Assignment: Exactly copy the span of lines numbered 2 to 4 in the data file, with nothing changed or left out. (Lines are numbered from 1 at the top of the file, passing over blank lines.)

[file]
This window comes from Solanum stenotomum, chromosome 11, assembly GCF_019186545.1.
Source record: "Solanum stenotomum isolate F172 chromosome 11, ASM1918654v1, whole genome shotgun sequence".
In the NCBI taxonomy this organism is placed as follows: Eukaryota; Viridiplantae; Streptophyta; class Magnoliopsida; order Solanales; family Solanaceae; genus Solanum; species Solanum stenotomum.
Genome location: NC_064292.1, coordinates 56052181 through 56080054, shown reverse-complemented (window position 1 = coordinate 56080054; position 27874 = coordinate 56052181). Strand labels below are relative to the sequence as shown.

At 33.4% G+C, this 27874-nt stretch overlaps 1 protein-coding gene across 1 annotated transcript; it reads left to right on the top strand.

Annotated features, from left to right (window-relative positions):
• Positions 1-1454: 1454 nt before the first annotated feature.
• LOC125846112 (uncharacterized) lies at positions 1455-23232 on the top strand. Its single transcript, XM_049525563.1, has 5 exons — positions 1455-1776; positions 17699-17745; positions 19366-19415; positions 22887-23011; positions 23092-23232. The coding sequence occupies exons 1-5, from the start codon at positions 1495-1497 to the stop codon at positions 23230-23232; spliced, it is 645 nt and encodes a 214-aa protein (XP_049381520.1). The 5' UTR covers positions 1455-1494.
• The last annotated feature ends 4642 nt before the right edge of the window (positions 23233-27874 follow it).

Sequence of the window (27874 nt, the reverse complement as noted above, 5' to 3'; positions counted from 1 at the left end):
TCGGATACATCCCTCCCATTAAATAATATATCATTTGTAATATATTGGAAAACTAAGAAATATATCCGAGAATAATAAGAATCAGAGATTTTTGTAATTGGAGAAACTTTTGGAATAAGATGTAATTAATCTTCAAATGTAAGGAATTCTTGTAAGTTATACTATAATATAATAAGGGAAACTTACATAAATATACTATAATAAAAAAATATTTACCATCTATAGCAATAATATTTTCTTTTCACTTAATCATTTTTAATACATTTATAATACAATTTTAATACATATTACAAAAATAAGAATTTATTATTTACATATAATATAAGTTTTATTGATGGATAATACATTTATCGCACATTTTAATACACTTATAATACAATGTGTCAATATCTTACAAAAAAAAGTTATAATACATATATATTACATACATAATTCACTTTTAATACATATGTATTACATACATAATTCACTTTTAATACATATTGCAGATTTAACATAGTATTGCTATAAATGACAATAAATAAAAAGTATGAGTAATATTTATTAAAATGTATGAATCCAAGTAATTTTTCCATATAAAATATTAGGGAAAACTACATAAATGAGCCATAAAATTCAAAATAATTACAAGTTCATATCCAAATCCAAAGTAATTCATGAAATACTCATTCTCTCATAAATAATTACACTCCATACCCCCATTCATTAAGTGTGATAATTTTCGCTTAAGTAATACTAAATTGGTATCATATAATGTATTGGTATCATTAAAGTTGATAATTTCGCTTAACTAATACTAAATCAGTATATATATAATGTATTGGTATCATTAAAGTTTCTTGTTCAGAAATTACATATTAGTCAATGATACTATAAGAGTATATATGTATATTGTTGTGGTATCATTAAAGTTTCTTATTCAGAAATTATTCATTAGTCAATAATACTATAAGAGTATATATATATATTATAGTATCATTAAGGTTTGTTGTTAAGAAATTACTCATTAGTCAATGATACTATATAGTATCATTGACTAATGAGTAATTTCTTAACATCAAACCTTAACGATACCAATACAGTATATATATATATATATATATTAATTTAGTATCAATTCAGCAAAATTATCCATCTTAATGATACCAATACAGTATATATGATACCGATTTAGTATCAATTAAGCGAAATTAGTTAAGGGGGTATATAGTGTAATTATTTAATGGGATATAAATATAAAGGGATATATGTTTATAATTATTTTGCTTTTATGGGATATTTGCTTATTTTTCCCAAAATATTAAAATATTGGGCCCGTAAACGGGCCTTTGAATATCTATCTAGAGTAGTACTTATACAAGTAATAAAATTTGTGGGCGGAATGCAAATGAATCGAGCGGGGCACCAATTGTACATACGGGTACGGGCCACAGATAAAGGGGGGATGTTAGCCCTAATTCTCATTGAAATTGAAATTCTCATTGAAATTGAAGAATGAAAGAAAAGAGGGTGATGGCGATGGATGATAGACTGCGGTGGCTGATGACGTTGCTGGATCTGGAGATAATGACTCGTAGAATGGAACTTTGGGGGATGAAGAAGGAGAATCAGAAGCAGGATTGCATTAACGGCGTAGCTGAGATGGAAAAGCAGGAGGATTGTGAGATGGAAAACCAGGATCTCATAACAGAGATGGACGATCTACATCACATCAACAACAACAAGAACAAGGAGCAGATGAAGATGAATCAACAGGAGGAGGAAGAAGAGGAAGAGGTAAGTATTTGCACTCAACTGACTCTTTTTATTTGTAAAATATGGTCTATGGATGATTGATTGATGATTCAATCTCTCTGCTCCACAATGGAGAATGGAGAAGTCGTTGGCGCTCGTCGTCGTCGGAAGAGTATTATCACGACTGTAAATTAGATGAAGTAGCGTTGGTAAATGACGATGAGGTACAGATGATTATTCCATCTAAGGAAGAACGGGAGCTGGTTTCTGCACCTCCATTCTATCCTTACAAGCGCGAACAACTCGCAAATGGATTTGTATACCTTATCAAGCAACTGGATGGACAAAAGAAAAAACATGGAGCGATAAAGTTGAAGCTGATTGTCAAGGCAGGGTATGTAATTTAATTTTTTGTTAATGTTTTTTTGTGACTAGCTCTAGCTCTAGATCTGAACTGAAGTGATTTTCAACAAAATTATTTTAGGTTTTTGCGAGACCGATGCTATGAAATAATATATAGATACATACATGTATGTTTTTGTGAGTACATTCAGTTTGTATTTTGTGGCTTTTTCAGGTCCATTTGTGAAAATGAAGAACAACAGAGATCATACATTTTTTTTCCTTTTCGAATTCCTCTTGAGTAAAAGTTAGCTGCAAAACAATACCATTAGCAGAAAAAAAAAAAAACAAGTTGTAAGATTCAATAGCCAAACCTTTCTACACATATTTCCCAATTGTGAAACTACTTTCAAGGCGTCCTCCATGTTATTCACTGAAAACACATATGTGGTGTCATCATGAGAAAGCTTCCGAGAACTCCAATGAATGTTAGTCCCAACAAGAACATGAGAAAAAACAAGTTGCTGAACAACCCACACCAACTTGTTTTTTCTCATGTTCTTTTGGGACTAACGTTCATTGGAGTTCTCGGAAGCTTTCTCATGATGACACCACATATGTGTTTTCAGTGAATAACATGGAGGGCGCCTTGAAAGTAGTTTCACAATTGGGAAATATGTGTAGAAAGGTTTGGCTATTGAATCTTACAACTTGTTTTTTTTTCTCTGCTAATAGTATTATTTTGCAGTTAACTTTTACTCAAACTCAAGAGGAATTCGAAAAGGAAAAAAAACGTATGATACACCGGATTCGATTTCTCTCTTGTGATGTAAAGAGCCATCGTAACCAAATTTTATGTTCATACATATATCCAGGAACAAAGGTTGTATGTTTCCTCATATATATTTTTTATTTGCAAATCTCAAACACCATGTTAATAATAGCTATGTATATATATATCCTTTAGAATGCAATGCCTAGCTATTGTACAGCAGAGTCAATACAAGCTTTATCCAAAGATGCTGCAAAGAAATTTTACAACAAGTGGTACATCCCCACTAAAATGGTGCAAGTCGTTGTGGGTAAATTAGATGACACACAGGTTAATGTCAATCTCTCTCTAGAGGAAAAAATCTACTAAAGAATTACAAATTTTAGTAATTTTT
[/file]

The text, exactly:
Source record: "Solanum stenotomum isolate F172 chromosome 11, ASM1918654v1, whole genome shotgun sequence".
In the NCBI taxonomy this organism is placed as follows: Eukaryota; Viridiplantae; Streptophyta; class Magnoliopsida; order Solanales; family Solanaceae; genus Solanum; species Solanum stenotomum.
Genome location: NC_064292.1, coordinates 56052181 through 56080054, shown reverse-complemented (window position 1 = coordinate 56080054; position 27874 = coordinate 56052181). Strand labels below are relative to the sequence as shown.